Published on Thursday, February 16, 2006, by the Philadelphia Inquirer
Use Environmental World's Fair to Show Progress
by Ed Marston and Auden Schendler
The 1892 World's Fair in Chicago had two costars: the electric dynamo and the first Ferris wheel, which met the technological showboating challenge posed by the Eiffel Tower, hit of the French World's Fair.
The Chicago fair changed how Americans thought about architecture, about what they could expect from cities (the Chicago fair was clean, safe and beautiful), and what technology could do.
The beleaguered environmental movement needs something like a World's Fair today. We need a new way of thinking, and then living. The Chicago fair didn't create clean and safe cities or more exciting architecture. Or a sense of what technology could do by itself. It brought together what had been spread in bits and pieces throughout the nation. And it didn't lecture and rant at the audiences. It showed them:
It lit 200,000 incandescent alternating-current lightbulbs in a nation where even cities were dimly lit. And it hoisted people 264 feet into the sky to show them how easily metallurgy and modern engines could transform their view and way of life.
What we need today is a world's fair that can help us see how we can confront global climate change, sprawl, a decimated natural world, and our other challenges. And these new approaches have to make our lives better rather than more deprived. Happily, such a fair is already under way.
Recently, Aspen began the "Canary Initiative," a climate-change alliance that would make the city the leader on research, discussion, and on-the-ground emissions reduction. And that's in a city that boasts of 57 percent of its electricity coming from renewable sources; a free transit service using some of the quietest, cleanest hybrid diesel buses on the market; an extensive recycling initiative; and a tax on energy-hogging homes that funds energy efficiency and renewable-energy projects.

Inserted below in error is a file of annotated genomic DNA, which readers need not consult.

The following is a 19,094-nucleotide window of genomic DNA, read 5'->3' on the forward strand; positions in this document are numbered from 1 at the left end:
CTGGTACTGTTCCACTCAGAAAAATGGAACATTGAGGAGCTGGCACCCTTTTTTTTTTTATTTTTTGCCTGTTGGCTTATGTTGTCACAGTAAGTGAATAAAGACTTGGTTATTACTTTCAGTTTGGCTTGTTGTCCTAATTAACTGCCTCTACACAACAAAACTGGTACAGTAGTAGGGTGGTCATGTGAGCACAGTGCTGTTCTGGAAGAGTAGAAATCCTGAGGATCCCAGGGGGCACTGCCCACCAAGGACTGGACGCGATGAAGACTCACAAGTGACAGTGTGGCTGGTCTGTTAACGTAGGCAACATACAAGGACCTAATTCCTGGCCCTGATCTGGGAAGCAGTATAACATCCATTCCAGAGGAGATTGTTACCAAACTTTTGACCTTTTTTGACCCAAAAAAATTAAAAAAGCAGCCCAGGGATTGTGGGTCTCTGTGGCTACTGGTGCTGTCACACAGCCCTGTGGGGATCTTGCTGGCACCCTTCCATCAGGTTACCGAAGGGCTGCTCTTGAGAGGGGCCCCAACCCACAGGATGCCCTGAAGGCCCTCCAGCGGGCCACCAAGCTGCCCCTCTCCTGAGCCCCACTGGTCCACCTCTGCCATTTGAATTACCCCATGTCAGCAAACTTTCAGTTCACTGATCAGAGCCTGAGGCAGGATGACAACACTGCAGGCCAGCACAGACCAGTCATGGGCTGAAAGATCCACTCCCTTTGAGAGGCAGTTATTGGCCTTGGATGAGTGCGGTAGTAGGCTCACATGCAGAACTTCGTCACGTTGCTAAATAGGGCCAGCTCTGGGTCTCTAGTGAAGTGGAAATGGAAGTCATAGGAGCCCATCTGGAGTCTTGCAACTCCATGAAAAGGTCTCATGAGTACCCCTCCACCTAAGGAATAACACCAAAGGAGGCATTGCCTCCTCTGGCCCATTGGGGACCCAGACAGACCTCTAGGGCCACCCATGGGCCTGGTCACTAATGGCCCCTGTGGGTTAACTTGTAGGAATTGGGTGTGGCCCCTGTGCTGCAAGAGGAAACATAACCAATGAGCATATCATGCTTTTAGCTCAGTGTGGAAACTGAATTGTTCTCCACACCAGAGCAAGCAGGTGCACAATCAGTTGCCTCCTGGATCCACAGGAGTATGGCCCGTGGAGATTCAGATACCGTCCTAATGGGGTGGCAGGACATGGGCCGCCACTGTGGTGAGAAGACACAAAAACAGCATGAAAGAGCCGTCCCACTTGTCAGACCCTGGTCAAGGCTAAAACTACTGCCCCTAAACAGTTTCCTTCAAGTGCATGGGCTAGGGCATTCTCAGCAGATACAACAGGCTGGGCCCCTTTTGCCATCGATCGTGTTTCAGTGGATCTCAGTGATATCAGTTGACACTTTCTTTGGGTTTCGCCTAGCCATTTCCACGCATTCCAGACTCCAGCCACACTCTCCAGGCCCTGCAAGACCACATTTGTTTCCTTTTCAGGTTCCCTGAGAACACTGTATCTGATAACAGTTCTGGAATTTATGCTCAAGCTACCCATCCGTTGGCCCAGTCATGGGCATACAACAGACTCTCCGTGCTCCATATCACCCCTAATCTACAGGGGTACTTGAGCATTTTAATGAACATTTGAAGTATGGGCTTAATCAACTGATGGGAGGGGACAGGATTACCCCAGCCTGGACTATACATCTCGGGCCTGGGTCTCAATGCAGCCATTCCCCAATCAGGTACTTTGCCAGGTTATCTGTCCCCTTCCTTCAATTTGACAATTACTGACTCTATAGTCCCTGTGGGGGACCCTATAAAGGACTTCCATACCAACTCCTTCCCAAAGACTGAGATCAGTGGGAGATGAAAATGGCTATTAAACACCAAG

Now, nobody around Aspen thinks compact fluorescent bulbs are going to hold back global climate change. That's not the point. But taking a lesson from Kierkegaard - who, like Aspenites, thought each existence is the center of the universe - city residents realized that the rarefied nature of their hometown gives them the power to influence the world. Aspen gets press coverage in China, hosts presidents and senators, and, of course, entertains the most influential people on the planet (the people with the most money).
In other words, the Aspens of the world could be seen as a World's Fair in progress. Modern Aspen was started by people who wanted to do more than just let tourists slide downhill on snow. Some were 10th Mountain vets just returned from saving the world. Others founded the Aspen Institute, an intellectual center, in 1950, not long after Bretton Woods changed the global economy. In the '70s, Aspen pioneered growth restrictions. That created a beautiful town, surrounded by open space - as well as immensely high housing prices and long commutes for ordinary-income mortals. But that's the nature of an experiment: Sometimes it bites you even if it works.
Now, town council members from all over the country come to Aspen to see the next round in the experiment: a huge number of employee housing units and a very good mass transit system; model child care; an exemplary local foundation that protects community health by looking after its citizens in a multitude of ways; a city that will soon be 80 percent powered by wind; and an engaged citizenry that writes so many letters to the five local papers, it drives some residents crazy.
Of course Aspen has no Ferris wheel. But until recently, it hasn't had the impetus to build one. Now Aspen does. The world has big problems, and needs a vision of what is possible.
Archimedes said: "Give me a lever long enough and a place to stand, and I will move the Earth." Aspen is both a lever and a place to stand. It's small enough to nimbly change, smart enough to know it's on stage, and beautiful enough to inspire the world.
© 2006 Philadelphia Inquirer